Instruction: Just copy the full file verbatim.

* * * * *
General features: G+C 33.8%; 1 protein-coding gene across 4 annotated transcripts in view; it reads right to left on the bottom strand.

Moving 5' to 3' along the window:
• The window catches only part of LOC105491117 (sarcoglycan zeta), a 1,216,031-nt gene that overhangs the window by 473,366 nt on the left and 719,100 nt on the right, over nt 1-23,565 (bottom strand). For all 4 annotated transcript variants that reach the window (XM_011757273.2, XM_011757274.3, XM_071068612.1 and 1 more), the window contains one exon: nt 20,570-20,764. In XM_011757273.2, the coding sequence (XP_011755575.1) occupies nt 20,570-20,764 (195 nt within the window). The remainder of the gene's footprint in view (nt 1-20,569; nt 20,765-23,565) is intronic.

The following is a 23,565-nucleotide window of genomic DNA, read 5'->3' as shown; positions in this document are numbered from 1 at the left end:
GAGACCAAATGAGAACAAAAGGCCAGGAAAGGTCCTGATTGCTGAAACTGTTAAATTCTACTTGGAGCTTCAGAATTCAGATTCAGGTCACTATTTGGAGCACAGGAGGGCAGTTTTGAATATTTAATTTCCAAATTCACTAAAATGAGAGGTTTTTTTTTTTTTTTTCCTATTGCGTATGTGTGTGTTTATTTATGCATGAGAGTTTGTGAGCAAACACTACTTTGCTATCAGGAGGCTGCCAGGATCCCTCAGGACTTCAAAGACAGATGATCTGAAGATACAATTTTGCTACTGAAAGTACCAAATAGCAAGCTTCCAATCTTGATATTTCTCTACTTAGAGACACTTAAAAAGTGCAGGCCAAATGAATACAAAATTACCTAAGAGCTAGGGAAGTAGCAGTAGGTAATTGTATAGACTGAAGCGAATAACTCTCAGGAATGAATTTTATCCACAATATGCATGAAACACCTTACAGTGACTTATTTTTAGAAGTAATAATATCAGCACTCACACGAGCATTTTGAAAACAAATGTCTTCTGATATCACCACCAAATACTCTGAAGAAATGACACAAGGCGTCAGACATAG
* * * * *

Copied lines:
General features: G+C 33.8%; 1 protein-coding gene across 4 annotated transcripts in view; it reads right to left on the bottom strand.

Moving 5' to 3' along the window:
• The window catches only part of LOC105491117 (sarcoglycan zeta), a 1,216,031-nt gene that overhangs the window by 473,366 nt on the left and 719,100 nt on the right, over nt 1-23,565 (bottom strand). For all 4 annotated transcript variants that reach the window (XM_011757273.2, XM_011757274.3, XM_071068612.1 and 1 more), the window contains one exon: nt 20,570-20,764. In XM_011757273.2, the coding sequence (XP_011755575.1) occupies nt 20,570-20,764 (195 nt within the window). The remainder of the gene's footprint in view (nt 1-20,569; nt 20,765-23,565) is intronic.

The following is a 23,565-nucleotide window of genomic DNA, read 5'->3' as shown; positions in this document are numbered from 1 at the left end:
GAGACCAAATGAGAACAAAAGGCCAGGAAAGGTCCTGATTGCTGAAACTGTTAAATTCTACTTGGAGCTTCAGAATTCAGATTCAGGTCACTATTTGGAGCACAGGAGGGCAGTTTTGAATATTTAATTTCCAAATTCACTAAAATGAGAGGTTTTTTTTTTTTTTTTCCTATTGCGTATGTGTGTGTTTATTTATGCATGAGAGTTTGTGAGCAAACACTACTTTGCTATCAGGAGGCTGCCAGGATCCCTCAGGACTTCAAAGACAGATGATCTGAAGATACAATTTTGCTACTGAAAGTACCAAATAGCAAGCTTCCAATCTTGATATTTCTCTACTTAGAGACACTTAAAAAGTGCAGGCCAAATGAATACAAAATTACCTAAGAGCTAGGGAAGTAGCAGTAGGTAATTGTATAGACTGAAGCGAATAACTCTCAGGAATGAATTTTATCCACAATATGCATGAAACACCTTACAGTGACTTATTTTTAGAAGTAATAATATCAGCACTCACACGAGCATTTTGAAAACAAATGTCTTCTGATATCACCACCAAATACTCTGAAGAAATGACACAAGGCGTCAGACATAG